Dr. C was provided with legal counsel by his malpractice carrier. Dr. C’s attorney raised the issue with Dr. C of not having advised W of the potential risk of implant loss, to which Dr. C responded that he “always does that.” Not until Dr. C viewed and listened to all recordings involving W did he acknowledge that he had apparently forgotten to advise W of that risk. With Dr. C’s agreement, the matter was settled before any further legal steps were taken.


While the various states might differ as to whether conversations may lawfully be recorded, and under what conditions that may occur, Dr. C’s jurisdiction did allow for exactly what he did (local attorneys are the best sources to learn whether recordings are permissible, and if so, the conditions under which they are). But dentists who choose to avail themselves of laws which allow for recording patient conversations should be aware that, in the event of litigation, those recordings might become available to other parties to the litigation and their attorneys. It is quite common for dentists who are sued to testify as to their usual course of conduct in practice, whether clinically or in communication; here, had a recording not been available, Dr. C would have likely – and seemingly in good faith – testified that, as he told his attorney, he “always” advises patients of the risk at issue, and that would have resulted in differing testimony by the opposing litigants, to be determined by a jury. But in this case, there was no dispute because of the tangible evidence that existed.

Dentists may have varying reasons for wanting to record their interactions with their patients, from memorializing conversations, to documenting their clinical techniques and results, to wanting to do periodic self-reviews to make sure that their practice methods are working. Regardless of their intended use, recordings are clear and unwavering evidence of all actual events at hand, whether intended or not. So, as valuable as they might be, they can make their way back to surface in a litigation situation, whether that litigation involves a patient, business associate, or staff member.

Addressing the clinical picture discussed in this case study, it is a simple fact that implants do, at times, fail, despite all having been properly performed. The same goes for a variety of other dental procedures. But as the plaintiff’s expert in this case appropriately noted, the fact that a result was undesired, alone, does not mean that there was actionable malpractice; for a malpractice case to succeed, there must not only be an injury, but that injury must have been caused by negligent treatment.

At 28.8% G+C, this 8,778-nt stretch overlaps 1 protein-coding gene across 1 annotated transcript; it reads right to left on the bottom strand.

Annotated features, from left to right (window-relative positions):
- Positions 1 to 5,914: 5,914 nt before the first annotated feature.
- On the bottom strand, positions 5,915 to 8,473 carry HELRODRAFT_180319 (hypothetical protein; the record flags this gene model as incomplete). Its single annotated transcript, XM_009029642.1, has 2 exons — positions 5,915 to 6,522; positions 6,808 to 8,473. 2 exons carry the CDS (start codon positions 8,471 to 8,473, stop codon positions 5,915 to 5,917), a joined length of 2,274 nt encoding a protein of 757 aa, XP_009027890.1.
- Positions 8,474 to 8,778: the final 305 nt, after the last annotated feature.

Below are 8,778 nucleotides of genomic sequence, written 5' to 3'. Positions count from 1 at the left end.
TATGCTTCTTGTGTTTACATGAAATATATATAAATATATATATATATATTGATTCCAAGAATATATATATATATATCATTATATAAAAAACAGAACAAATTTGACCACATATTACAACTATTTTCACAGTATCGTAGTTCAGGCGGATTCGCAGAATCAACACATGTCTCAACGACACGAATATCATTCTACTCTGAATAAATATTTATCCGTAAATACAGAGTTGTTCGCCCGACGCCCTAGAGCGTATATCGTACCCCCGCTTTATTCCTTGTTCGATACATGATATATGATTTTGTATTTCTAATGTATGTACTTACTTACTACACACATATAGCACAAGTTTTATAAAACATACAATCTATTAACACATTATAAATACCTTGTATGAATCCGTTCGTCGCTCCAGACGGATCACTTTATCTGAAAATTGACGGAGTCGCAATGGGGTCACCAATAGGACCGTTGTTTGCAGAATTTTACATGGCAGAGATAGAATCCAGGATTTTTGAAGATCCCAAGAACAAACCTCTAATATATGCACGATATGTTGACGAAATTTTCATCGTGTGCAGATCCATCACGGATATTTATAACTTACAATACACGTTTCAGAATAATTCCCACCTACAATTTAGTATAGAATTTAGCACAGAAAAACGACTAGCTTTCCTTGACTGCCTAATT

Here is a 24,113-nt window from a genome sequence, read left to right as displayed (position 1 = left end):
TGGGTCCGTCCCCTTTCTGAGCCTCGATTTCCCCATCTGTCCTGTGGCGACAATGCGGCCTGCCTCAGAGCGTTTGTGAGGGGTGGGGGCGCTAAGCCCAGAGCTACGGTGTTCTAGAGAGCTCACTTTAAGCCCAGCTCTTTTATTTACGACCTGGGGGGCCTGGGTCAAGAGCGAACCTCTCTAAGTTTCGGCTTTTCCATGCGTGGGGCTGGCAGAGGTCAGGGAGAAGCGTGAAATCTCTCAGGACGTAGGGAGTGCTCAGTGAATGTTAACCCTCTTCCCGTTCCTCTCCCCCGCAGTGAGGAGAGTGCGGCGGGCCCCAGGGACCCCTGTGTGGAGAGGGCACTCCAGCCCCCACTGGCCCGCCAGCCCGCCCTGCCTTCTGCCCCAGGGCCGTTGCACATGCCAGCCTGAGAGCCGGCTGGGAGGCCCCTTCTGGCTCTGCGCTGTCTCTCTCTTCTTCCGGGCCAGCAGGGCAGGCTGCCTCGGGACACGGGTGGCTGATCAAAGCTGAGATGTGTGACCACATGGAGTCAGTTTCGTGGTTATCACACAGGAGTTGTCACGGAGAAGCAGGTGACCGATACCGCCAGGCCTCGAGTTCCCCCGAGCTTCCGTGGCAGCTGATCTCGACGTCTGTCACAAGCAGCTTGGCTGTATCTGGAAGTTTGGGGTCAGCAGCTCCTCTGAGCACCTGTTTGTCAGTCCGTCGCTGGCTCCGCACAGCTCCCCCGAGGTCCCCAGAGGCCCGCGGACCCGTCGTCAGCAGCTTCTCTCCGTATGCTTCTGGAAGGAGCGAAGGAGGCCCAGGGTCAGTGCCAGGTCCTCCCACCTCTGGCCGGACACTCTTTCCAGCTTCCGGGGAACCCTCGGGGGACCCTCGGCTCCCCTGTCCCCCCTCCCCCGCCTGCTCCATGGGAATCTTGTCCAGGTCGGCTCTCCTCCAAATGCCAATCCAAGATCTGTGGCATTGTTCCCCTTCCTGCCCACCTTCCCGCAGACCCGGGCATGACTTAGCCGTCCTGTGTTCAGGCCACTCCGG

Next, we address the issue of informed consent. Although the specifics will differ between states, the concepts are generally constant: prior to a patient undergoing a procedure, they are entitled to be advised of the information necessary for them to become an educated consumer, to be able to make an intelligent choice as to what they might opt to undergo, or not. Here, even though the procedure was properly performed, the fact that W was not made an educated consumer in advance, and the procedure she agreed to without adequate knowledge led to an undesired result, led to a valid and viable lawsuit.

Finally, we note, without comment, that Dr. C opted against providing W with the fee refund she requested, and that was presumably a factor which led her to retain an attorney and institute suit. It is an entirely open question as to what actions W would have taken, if any, in the face of failed implants, if she had been given the refund she sought.

As the nation’s leading dental malpractice insurance carrier, MedPro Group has unparalleled success in defending malpractice claims and providing patient safety & risk solutions. MedPro is the nation’s highest-rated malpractice carrier, rated A++ by A.M. Best. The Berkshire Hathaway business has been defending dentists’ assets and reputations since 1899 and will continue to for years to come.

Note that this case presentation includes circumstances from several different closed cases, in order to demonstrate certain legal and risk management principles, and that identifying facts and personal characteristics were modified to protect identities. The content within is not the original work of MedPro Group but has been published with consent of the author.

This document should not be construed as medical or legal advice and should not be construed as rules or establishing a standard of care. Because the facts applicable to your situation may vary, or the laws applicable in your jurisdiction may differ, please contact your attorney or other professional advisors if you have any questions related to your legal or medical obligations or rights, state or federal laws, contract interpretation, or other legal questions.